Being in possession of a valid work permit- is it an operational requirement?

Introduction                                                                                                              

With the current ineffective boarder control and the increase of globalisation, South Africa has its share of undocumented foreigners living here.South Africa is facing an influx of foreign nationals seeking employment here.  Many of them find employment without official work permits. Now the biggest question is, “How are they protected by the South African Labour Laws?”

Section 38 of the Immigration Act 13 of 2002 (Immigration Act) prohibits Employers from employing illegal foreigners. Furthermore, Section 49(3) of the Immigration Act provides that “anyone who knowingly employs an illegal foreigner or a foreigner in violation of the Immigration Act shall be guilty of an offence and liable to a fine or a period of imprisonment not exceeding one year for a first offence”.

Overview

For the purposes of the Labour Relations Act 66 of 1995 (LRA) a work permit is not a requirement for an Employee’s status and Employees are afforded full protection by South African Labour Laws.

Employment contracts are valid irrespective of whether the Employee is not in possession of a valid work permit or not, but employment in contravention of the statutory requirement of a valid work permit is still an offence in terms of the Immigration Act.

An “employment relationship” is established notwithstanding the fact that the actual contract is illegal in terms of the Immigration Act and as a result, a dismissed Employee has full recourse to the CCMA and/or Bargaining Councils although they might be deemed an “Illegal Alien”.

The fact that an Employee does not have a valid work permit to work for an institution or any other entity, doesn’t affect his/her status and would still be deemed an Employee as defined in Section 213 of the LRA and entitled to refer a case to a dispute concerning his/her unfair dismissal to the CCMA and/or Bargaining Councils.  The CCMA and/or Bargaining Councils consequently has jurisdiction to arbitrate the unfair dismissal dispute referred by a Foreign National who worked for “another person or entity” without a work permit issued to him under the Immigration Act.

While it seems to be obvious that an Employer cannot be required to continue the employment of an Illegal Foreigner or a Foreigner whose specific work permit does not permit the Employer to employ him/her, that does not mean that the protections afforded to Employees by the Act cannot apply to such Foreigners prior to decisions being made in this regard

Line between Operational requirements and Incapacity

It seems appropriate that the line between operational requirements and incapacity should be drawn where the Employer determines or acknowledges the need to restructure its business and not where the Employer cannot employ an Employee because of a statutory provision prohibiting such employment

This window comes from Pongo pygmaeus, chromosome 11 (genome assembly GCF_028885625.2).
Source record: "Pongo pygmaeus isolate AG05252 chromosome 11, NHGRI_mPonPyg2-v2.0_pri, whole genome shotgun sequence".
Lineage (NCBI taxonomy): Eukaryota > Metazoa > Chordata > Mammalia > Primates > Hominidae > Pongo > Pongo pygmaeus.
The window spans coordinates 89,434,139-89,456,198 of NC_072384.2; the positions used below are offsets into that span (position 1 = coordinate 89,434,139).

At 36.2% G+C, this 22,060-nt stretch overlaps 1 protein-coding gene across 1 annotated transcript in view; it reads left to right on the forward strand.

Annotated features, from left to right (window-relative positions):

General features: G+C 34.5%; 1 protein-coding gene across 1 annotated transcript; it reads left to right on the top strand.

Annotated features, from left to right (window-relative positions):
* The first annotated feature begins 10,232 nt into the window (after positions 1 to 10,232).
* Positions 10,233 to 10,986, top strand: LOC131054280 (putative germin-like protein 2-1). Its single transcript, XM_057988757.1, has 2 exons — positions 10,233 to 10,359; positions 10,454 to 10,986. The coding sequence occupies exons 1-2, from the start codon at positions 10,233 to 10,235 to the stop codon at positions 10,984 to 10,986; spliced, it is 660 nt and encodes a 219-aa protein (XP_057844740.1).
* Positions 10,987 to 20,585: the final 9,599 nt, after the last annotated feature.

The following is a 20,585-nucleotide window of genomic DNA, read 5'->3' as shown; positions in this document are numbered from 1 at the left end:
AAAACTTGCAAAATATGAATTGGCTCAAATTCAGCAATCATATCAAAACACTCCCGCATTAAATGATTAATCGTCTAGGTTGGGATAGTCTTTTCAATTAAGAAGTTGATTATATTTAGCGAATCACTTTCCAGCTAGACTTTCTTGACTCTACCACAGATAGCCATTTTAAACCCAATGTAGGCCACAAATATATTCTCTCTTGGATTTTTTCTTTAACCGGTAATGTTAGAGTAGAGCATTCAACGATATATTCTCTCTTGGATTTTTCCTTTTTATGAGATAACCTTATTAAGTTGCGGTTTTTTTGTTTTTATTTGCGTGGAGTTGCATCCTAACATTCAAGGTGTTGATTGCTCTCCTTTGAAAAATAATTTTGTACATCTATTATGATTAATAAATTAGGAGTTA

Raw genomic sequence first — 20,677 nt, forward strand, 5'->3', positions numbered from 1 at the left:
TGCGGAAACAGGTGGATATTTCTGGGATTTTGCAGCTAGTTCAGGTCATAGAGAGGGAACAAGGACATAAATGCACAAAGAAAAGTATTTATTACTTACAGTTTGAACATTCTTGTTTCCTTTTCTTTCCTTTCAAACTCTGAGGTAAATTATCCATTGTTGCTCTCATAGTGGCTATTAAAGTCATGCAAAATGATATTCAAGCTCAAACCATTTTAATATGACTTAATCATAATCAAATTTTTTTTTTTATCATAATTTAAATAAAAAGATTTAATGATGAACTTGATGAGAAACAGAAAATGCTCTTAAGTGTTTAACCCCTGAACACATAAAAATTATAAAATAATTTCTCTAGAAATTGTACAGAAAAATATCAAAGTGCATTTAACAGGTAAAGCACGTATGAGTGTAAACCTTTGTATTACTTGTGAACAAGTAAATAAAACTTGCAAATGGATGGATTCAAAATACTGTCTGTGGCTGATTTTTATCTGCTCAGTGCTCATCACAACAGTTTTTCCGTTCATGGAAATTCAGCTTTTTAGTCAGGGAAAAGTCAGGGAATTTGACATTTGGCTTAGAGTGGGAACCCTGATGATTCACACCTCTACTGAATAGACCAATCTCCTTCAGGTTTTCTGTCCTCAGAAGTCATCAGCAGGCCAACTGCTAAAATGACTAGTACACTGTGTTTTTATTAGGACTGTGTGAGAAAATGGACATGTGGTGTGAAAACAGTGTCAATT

In the event of incapacity, the focus is on the qualities of the Employee. In the event of operational requirements, the focus is on the Employer and its decisions relating to its business

Essentially, the reason for the dismissal will be related to Employee’s incapability rather than the Employer’s need to restructure its business. Failure to meet the minimum legal requirements to render the service by the Employee meant that it had become impossible as an operation of law.

First National Bank — A Division of First Rand Bank Ltd v Commission for Conciliation, Mediation & Arbitration & others

In this case, an Employee at the bank was appointed to the position of Sales Consultant during 2011. To perform the required tasks associated with the position, the Employee needed to be an accredited Financial and Intermediary Services (“FAIS”) representative as defined under the Financial Advisory and Intermediary Services Act 37 of 2002 (“FAIS Act”). The Employer convened an incapacity process and dismissed the Employee on the grounds of incapacity.

It is however still evident that an Employer must follow a fair procedure as determined by the LRA. The Labour Court confirmed that the LRA recognises forms of incapacity broader than poor performance or ill-health and injury. After considering both the Samancor and Armscor judgments, the Labour Court confirmed that where an Act of Parliament prohibits certain types of employment, the continued employment is not possible on the grounds of incapacity, and not based on operational requirements.

The operation of the Immigration Act is no different. The Immigration Act precludes the employment of a foreigner who does not have a valid work permit. If an Employee’s work permit expires, the Employer is unable to satisfy the legal obligations demanded of it by the Immigration Act. In these circumstances, it may be appropriate for the Employer to terminate the employment relationship by relying on the ground of legal incapacity.

Conclusion 

An Employer has recourse and disciplinary action on the basis of misconduct should be taken against Employees who have intentionally misled the Employer to act on the misrepresentation that the Employer was in possession of a valid work permit.

Disciplinary action on the grounds of incapacity would be the correct procedures to follow in the event that an Employee is not in possession of a valid work permit and has taken the necessary steps to have his/her work permit renewed. All statutory procedures in relation hereto must be observed by the acting Employer.

However, Employers are reminded that properly constituted hearings will have to be convened for the above reasons and applicable procedures followed. Contact SchoemanLaw on all employment-related matters today for expert assistance.

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